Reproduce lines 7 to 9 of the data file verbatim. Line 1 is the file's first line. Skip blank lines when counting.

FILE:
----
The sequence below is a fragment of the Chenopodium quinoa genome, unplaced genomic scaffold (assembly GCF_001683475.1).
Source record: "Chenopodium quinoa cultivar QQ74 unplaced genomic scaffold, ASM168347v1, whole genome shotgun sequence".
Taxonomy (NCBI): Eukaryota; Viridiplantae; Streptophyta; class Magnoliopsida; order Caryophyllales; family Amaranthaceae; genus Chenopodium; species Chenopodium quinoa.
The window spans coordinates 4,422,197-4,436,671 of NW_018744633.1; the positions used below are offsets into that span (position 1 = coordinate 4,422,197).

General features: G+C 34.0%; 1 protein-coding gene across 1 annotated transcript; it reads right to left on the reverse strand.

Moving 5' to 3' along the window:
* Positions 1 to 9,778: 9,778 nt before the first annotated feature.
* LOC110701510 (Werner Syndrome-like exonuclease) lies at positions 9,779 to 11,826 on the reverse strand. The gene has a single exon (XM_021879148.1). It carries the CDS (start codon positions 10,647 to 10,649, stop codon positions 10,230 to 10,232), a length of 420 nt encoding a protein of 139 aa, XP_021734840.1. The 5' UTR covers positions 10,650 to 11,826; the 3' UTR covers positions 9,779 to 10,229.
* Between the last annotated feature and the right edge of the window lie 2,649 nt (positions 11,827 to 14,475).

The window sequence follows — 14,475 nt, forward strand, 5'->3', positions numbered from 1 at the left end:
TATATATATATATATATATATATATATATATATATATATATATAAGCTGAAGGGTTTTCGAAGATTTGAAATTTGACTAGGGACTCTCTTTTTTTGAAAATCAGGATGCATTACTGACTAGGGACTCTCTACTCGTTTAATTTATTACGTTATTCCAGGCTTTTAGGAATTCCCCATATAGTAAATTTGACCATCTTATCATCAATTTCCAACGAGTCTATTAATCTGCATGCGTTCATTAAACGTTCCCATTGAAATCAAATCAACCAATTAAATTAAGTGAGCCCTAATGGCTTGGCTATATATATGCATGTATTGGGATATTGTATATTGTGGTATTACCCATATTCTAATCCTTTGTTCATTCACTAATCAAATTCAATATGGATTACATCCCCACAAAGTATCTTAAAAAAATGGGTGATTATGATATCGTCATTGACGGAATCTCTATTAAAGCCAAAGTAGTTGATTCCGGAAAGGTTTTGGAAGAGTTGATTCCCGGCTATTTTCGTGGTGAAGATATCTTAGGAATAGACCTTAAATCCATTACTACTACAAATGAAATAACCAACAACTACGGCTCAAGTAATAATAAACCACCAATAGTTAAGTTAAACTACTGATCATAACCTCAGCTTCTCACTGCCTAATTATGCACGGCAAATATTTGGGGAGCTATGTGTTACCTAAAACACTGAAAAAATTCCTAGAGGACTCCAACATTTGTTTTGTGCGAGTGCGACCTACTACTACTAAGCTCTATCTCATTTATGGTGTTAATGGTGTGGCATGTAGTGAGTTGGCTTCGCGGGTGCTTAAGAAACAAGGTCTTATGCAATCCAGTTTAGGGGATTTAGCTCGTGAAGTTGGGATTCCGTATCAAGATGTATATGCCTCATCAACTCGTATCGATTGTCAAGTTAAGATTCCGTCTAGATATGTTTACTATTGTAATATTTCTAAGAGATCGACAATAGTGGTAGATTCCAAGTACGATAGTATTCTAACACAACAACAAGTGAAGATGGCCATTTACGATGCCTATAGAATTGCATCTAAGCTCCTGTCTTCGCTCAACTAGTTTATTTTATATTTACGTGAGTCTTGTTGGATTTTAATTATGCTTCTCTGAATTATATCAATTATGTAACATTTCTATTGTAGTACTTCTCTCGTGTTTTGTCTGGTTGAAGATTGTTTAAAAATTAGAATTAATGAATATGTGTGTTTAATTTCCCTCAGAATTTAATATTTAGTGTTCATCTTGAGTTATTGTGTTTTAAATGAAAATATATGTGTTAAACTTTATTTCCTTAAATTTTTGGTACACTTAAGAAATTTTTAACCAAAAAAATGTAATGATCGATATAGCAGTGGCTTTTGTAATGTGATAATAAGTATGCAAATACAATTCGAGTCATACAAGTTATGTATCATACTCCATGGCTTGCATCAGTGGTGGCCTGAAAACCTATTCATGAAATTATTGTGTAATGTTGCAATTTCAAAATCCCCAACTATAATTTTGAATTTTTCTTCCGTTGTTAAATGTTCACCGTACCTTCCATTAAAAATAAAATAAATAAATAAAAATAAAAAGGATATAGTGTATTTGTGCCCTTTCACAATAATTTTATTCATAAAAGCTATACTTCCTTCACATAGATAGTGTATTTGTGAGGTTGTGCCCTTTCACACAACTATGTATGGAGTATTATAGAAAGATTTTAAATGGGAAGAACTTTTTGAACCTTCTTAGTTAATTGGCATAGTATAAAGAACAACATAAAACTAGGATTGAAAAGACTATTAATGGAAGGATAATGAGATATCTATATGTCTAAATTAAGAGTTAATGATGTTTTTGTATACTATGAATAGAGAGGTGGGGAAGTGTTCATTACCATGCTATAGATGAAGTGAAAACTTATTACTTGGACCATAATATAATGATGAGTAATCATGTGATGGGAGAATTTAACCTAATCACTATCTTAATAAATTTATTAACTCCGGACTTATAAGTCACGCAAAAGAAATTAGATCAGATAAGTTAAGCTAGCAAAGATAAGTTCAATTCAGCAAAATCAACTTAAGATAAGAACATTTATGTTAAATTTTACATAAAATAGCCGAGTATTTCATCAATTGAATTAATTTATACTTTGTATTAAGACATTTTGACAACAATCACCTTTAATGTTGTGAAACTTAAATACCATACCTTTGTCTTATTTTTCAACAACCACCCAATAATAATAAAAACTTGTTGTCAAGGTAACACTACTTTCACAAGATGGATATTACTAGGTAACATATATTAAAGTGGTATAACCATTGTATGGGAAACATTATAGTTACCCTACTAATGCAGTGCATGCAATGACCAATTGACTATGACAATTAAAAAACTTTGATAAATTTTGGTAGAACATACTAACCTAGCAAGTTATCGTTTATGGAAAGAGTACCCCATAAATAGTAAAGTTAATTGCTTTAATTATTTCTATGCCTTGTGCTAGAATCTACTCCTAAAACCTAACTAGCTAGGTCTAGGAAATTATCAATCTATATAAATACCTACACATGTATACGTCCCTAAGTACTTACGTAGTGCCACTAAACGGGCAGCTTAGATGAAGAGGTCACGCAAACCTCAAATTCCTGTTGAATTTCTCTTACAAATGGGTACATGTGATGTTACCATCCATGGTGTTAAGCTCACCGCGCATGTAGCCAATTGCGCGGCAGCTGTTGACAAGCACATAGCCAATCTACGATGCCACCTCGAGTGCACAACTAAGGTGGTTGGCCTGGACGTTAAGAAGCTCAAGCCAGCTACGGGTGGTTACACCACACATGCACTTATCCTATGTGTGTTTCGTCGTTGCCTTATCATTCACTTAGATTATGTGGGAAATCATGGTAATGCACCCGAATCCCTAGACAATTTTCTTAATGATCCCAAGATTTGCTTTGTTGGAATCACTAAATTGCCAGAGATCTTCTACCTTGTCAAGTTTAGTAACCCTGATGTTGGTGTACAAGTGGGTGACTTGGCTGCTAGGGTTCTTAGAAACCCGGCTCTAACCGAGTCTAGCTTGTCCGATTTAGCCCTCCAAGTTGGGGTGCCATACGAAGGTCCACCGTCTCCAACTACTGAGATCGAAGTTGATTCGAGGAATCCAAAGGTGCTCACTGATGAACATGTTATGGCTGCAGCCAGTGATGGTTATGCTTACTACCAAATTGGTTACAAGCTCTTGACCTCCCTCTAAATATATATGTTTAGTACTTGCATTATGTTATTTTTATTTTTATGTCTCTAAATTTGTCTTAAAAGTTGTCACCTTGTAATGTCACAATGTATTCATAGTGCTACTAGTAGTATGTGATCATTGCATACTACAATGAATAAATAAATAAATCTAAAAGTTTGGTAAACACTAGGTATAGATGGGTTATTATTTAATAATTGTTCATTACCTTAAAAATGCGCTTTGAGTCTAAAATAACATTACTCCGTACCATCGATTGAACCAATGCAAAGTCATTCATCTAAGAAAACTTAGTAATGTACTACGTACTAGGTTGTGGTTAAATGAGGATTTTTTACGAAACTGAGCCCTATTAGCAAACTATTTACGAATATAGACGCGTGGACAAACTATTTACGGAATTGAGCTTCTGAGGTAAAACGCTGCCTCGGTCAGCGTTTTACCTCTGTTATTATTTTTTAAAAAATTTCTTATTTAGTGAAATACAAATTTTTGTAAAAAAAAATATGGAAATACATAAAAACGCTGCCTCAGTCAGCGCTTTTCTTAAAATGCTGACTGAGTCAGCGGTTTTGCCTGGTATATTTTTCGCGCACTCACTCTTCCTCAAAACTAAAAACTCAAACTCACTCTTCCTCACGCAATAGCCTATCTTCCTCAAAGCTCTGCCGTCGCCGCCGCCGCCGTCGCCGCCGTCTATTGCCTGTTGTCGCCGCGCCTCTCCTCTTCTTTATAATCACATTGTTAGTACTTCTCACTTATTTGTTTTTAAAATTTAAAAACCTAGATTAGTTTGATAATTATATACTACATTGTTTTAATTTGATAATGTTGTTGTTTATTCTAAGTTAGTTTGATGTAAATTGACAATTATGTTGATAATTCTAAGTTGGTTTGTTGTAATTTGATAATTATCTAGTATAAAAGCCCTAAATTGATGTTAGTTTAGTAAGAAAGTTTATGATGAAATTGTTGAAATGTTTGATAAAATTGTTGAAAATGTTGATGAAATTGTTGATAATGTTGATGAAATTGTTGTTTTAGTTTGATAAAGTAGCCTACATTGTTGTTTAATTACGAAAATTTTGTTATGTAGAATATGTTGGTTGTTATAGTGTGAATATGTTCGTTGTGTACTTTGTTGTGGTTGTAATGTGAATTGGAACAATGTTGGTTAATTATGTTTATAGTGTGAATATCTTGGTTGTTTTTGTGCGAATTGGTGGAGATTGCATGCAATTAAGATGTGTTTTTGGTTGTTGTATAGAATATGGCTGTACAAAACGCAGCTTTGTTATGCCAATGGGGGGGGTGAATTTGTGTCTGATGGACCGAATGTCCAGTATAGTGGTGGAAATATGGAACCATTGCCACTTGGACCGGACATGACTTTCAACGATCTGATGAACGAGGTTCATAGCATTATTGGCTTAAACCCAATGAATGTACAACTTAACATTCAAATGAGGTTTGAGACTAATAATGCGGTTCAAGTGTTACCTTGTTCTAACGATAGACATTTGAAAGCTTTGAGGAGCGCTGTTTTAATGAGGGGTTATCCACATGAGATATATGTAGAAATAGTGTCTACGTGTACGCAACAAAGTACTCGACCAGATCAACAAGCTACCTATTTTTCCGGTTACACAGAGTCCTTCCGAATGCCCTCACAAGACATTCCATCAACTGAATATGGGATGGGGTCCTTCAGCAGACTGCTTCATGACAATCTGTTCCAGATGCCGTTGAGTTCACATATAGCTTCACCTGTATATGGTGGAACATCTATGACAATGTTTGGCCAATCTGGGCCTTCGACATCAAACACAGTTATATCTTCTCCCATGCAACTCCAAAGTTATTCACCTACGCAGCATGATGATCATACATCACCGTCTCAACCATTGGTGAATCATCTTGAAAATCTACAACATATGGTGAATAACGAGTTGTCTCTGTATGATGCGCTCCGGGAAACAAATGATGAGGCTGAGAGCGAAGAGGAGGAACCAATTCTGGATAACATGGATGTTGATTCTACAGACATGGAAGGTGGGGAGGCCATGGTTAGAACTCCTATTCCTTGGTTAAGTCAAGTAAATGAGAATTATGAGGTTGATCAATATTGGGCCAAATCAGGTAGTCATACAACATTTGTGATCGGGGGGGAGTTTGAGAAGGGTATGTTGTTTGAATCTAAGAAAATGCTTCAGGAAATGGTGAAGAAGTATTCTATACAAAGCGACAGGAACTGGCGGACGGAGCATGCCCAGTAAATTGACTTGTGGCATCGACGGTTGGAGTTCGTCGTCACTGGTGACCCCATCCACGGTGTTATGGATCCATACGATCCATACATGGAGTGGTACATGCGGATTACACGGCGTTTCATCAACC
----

* Positions 1 to 9,778: 9,778 nt before the first annotated feature.
* LOC110701510 (Werner Syndrome-like exonuclease) lies at positions 9,779 to 11,826 on the reverse strand. The gene has a single exon (XM_021879148.1). It carries the CDS (start codon positions 10,647 to 10,649, stop codon positions 10,230 to 10,232), a length of 420 nt encoding a protein of 139 aa, XP_021734840.1. The 5' UTR covers positions 10,650 to 11,826; the 3' UTR covers positions 9,779 to 10,229.
* Between the last annotated feature and the right edge of the window lie 2,649 nt (positions 11,827 to 14,475).